Effective Communication pivotal for business growth

11 October 2019
Author   Jeremiah Ndjoze
Effective communications with relevant target stakeholders and audience is an essential component in ensuring business success. But many companies in Namibia miss this opportunity for growth by failing to acknowledge this pivotal strategic function within their organisations.
The Windhoek Observer spoke to communications expert, Usi //Hoebeb of Usi Hoebeb Communications, to unpack the importance of communication, both internal and external for corporate or public entities.  Hoebeb has it that the implementation of real communication strategies should be a priority for any growing and established business enterprise. 
Jeremiah Ndjoze (JN):   Namibia has seen serious economic challenges recently and many local companies and organisations have had to re-organise themselves, just to survive and get through these tough times. However, effective communications did not seem to feature too highly on the priority list of many a top management team in realizing change and improve productivity. Why is it so important for an organisaton to have effective communication strategies right from the get-go?
Usi //Hoebeb (UH):  I view effective communication – whether with internal stakeholders (staff) or identified external stakeholders – as the very ‘soul of the business.’ Communication enables an organisation to move dramatically forward in realising its corporate objectives while positioning it for relevance, amongst the very stakeholders it serves. Let us take internal stakeholders, for example. We ought to ask ourselves; how do we improve productivity amongst staff, if this important group is not kept informed of the organisation’s goals and objectives or if the company’s weekly, monthly performance rates on both financial and organisational levels are not communicated to them, let alone them being let in on discussions about operational issues? But again, you cannot do this haphazardly and without a plan. Therefore, internal communication plays a vital role in improving productivity in an organisation.  An effective internal communication strategy inspires organisational performance by linking individual g
oals to team performance and allows for more effective daily decisions being made that are aligned to the organisation’s goals. Furthermore, it would ensure that staff on all levels identify with the goals, mission, vision, and values of the company and thus have a greater sense of ownership of their actions. This, eventually, leads to the creation and inculcation of a “corporate culture” and ultimately produces increased productivity. Of course, all of this sounds very academic, but it is achievable.
JN:  Achievable? How?
UH: By operating from a well-thought-out strategy, developed with the above objectives in mind and rolled out with the full co-operation and buy-in of top management and staff. In developing this strategy, the communication professional would need to review whatever communication structures exist within an organisation and develop a GAP Analysis on what outcome a communication activity should have.  In our experience, we have found that these would be very lean and not geared around meeting the internal communication goals. Furthermore, various departments in an organisation have expectations on how their departmental goals can be improved through effective collaboration with other departments. But, not being communication experts, they would not be able to articulate these desires and would require a communications model to do exactly that. I will venture as far as to say that, when these cross-departmental communication endeavours fail, organisations should resort to team-building exercises to try and help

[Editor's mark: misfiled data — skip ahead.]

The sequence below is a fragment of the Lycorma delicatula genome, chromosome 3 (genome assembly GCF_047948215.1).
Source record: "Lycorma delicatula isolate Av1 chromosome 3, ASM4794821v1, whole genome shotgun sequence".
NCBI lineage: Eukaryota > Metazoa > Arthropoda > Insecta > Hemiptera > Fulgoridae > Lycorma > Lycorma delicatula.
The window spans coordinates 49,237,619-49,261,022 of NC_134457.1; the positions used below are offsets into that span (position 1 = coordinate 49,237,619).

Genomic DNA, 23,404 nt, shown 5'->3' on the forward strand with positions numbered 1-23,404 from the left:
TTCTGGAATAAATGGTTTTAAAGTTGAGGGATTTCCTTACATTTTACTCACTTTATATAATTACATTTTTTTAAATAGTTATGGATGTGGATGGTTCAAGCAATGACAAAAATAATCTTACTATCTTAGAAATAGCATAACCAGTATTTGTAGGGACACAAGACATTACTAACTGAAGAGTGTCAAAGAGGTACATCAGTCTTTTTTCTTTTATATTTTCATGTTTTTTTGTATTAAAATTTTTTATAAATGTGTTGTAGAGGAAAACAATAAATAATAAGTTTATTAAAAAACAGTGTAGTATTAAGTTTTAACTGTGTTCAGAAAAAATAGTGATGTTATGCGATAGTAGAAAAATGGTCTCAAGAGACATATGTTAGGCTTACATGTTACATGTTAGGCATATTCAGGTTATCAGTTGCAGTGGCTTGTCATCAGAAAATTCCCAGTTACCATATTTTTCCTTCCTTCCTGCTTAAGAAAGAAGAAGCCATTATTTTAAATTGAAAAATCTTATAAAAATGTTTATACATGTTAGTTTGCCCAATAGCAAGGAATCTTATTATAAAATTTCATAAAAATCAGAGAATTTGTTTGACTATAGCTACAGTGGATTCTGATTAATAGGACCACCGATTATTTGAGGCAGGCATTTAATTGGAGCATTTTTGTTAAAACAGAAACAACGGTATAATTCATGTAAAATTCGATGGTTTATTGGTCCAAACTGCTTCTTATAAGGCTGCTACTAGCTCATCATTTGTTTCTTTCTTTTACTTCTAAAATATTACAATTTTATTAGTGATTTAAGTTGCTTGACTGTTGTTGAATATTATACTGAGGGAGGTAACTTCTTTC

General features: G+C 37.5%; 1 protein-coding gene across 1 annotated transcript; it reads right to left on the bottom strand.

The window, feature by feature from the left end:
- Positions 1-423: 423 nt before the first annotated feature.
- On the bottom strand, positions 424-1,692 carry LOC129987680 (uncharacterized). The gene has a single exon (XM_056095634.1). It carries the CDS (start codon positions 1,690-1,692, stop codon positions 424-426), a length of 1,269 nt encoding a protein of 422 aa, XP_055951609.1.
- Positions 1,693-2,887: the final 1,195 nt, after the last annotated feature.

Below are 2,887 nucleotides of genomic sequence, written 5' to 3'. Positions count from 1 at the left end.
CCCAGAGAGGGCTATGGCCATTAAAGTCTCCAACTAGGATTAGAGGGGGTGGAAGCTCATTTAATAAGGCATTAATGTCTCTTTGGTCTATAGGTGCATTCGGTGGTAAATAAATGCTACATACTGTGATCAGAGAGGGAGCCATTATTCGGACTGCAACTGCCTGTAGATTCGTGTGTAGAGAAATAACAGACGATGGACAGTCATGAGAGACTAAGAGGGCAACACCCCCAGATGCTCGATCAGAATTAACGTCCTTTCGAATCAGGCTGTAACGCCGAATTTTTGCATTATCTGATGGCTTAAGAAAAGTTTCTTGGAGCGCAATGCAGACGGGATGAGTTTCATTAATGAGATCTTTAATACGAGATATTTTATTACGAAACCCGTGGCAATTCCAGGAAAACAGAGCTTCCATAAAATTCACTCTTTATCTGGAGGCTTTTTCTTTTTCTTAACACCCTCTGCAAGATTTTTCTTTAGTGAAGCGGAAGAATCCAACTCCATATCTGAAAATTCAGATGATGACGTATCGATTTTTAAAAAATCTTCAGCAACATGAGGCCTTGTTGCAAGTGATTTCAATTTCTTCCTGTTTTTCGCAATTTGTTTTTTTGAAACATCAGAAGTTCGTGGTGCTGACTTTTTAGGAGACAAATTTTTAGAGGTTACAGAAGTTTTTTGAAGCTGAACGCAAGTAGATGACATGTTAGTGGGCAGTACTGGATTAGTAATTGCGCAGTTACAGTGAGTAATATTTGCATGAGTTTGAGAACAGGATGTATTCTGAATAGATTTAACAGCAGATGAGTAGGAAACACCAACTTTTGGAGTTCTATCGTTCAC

improve productivity.
JN: Are team-building exercises an ideal communication tool?
UH:  In my opinion, they can be, but not when team building activities are centered on what I call ‘war-games’ like events. Team building cannot be done on a ‘one size fits all’ principle. Based on our experiences, each organisation has its unique organisational culture which is often challenged by the diversity of its workforce. Mainly, because each staff member brings with him or her, a personal vision and values. If these are not aligned to the organisational culture and values, then a disconnect from mutual expectations would exist – from both the individual staff member and the organisation. As such, staff often loses the consciousness of the essential connection between their function and the reason for the existence of their organisation. Therefore, organisations would take their staff/work teams out of their normal work-routine, because the routine sometimes lulls them into the complacency of “just doing my job”. A corporate team-building exercise can initiate the re-establishment of this connection f
or staff and in so doing create a “Together Everyone Achieves More” (TEAM) mindset. All activities for the team building must, therefore, be designed and developed within the principles of “corporate soul-searching.” This, in essence, means that at an individual level the following question would be asked: ‘How can I, as an individual improve my contribution to my team, as well as the organisation’s vision, mission, and objectives?’
And at the team level, the following question must be asked: ‘How can we as a group/team position our company better for the achievement of its Vision?’
And finally, at the organisational (corporate) level, the question to be asked is: ‘How can we improve our strategic management processes to harness the best of our people’s   capacities?’
Based on the above premise, team building concepts are not the run-of-the-mill “paintball, mountain-climbing and obstacle-courses” activities. We, for example, tailor-makes team building activities to suit the needs of the organisation, based on its values, vision and how these are interlinked with those of the individual staff members. This is a unique approach and a first of its kind in Namibia, which we recently rolled out to a major client with over 270 staff and it yielded measurable success.